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Heat map of array CGH results.Copy number gains (red) and losses (green) are displayed for each                            individual chordoma case (rows) with chromosomes organized in columns                            (separated by white vertical lines) and indicated by labels at the                            bottom. Note that cases CH34 and CH37 are recurrent tumors from the same                            patient.
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pone-0018846-g001: Heat map of array CGH results.Copy number gains (red) and losses (green) are displayed for each individual chordoma case (rows) with chromosomes organized in columns (separated by white vertical lines) and indicated by labels at the bottom. Note that cases CH34 and CH37 are recurrent tumors from the same patient.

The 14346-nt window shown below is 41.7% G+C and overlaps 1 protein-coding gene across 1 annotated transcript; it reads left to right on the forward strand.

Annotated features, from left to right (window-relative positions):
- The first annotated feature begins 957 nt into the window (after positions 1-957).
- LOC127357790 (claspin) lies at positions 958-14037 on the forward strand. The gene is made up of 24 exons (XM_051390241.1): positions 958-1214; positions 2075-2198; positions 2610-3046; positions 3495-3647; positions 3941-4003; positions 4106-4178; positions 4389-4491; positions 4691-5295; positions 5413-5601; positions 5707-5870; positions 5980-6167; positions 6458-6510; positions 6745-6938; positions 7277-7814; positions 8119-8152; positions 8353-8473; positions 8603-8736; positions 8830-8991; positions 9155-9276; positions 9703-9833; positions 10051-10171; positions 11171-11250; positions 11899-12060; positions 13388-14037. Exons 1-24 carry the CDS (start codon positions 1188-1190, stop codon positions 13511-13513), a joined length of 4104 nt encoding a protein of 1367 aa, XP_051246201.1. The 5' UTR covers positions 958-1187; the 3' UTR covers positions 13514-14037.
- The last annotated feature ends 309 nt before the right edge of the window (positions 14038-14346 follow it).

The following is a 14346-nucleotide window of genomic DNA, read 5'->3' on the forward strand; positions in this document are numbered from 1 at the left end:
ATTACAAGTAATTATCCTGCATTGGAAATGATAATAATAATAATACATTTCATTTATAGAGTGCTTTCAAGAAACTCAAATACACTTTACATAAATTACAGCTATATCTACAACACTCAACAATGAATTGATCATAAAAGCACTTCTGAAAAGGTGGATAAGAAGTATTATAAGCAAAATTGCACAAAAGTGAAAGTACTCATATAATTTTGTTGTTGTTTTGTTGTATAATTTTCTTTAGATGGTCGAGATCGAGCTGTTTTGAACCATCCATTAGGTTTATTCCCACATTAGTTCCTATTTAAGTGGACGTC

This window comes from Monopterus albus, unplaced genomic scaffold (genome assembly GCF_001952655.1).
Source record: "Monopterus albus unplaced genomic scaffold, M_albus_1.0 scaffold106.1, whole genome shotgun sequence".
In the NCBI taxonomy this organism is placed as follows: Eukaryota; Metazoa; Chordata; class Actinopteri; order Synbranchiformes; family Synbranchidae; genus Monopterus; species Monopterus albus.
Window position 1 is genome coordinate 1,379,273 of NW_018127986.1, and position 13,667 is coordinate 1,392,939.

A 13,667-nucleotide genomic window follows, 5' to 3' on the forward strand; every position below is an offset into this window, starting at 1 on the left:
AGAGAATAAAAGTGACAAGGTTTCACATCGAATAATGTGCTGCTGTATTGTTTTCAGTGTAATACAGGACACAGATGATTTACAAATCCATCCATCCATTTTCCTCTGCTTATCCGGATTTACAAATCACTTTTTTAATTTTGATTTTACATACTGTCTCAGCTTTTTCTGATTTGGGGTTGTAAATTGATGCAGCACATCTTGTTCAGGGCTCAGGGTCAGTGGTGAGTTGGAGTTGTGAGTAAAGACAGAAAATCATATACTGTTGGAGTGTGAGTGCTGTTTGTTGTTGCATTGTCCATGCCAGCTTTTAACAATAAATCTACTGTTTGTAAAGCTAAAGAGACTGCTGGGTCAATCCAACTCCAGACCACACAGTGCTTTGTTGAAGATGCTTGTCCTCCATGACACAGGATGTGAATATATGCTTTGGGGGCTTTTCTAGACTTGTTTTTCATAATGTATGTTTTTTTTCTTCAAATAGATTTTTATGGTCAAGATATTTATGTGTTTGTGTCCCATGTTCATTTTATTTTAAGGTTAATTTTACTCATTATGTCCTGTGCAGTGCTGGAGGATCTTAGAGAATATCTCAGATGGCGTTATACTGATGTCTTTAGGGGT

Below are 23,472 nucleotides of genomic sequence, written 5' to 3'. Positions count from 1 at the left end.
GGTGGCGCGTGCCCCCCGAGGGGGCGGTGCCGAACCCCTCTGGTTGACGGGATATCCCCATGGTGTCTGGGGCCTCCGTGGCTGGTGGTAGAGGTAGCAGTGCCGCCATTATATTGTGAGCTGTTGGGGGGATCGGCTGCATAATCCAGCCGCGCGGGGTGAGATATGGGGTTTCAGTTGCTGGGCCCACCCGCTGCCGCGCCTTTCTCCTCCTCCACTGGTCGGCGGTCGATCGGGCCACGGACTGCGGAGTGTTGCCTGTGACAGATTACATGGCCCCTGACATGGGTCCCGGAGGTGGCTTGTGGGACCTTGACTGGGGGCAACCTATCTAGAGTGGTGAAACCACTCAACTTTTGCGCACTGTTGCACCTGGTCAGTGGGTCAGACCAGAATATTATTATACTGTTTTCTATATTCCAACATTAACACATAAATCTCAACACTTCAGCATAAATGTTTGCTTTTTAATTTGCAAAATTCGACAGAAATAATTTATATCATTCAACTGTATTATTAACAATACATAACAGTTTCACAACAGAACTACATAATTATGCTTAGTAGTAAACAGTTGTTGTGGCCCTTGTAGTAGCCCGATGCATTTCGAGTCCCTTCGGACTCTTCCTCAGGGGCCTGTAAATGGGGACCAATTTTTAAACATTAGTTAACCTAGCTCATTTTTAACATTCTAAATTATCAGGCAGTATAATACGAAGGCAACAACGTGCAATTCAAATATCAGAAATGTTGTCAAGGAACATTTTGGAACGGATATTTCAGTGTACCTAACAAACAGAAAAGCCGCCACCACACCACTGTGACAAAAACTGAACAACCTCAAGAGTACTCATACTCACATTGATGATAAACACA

Mentions: Comparative genomic hybridization using the Agilent 244K genome-wide oligonucleotide array showed predominantly copy number losses involving an average of 26.5±10.0% of the genome per case (16.5% to 56.6% range, excluding the Y chromosome, Figures 1 and 2). Copy number gains affected on average 7.1±7.2% of the genome per case (<0.1% to 27.1% range, excluding the Y chromosome), which is significantly less than involvement by copy number losses (P<0.01, Figures 1 and 2). Frequent whole chromosome changes included losses of chromosomes 3 (75%), 4 (40%), 9 (45%), 10 (75%), 13 (55%), 14 (55%), and 18 (40%). The most common chromosome gain involved chromosome 7 which was found in a total of 5 cases (25%).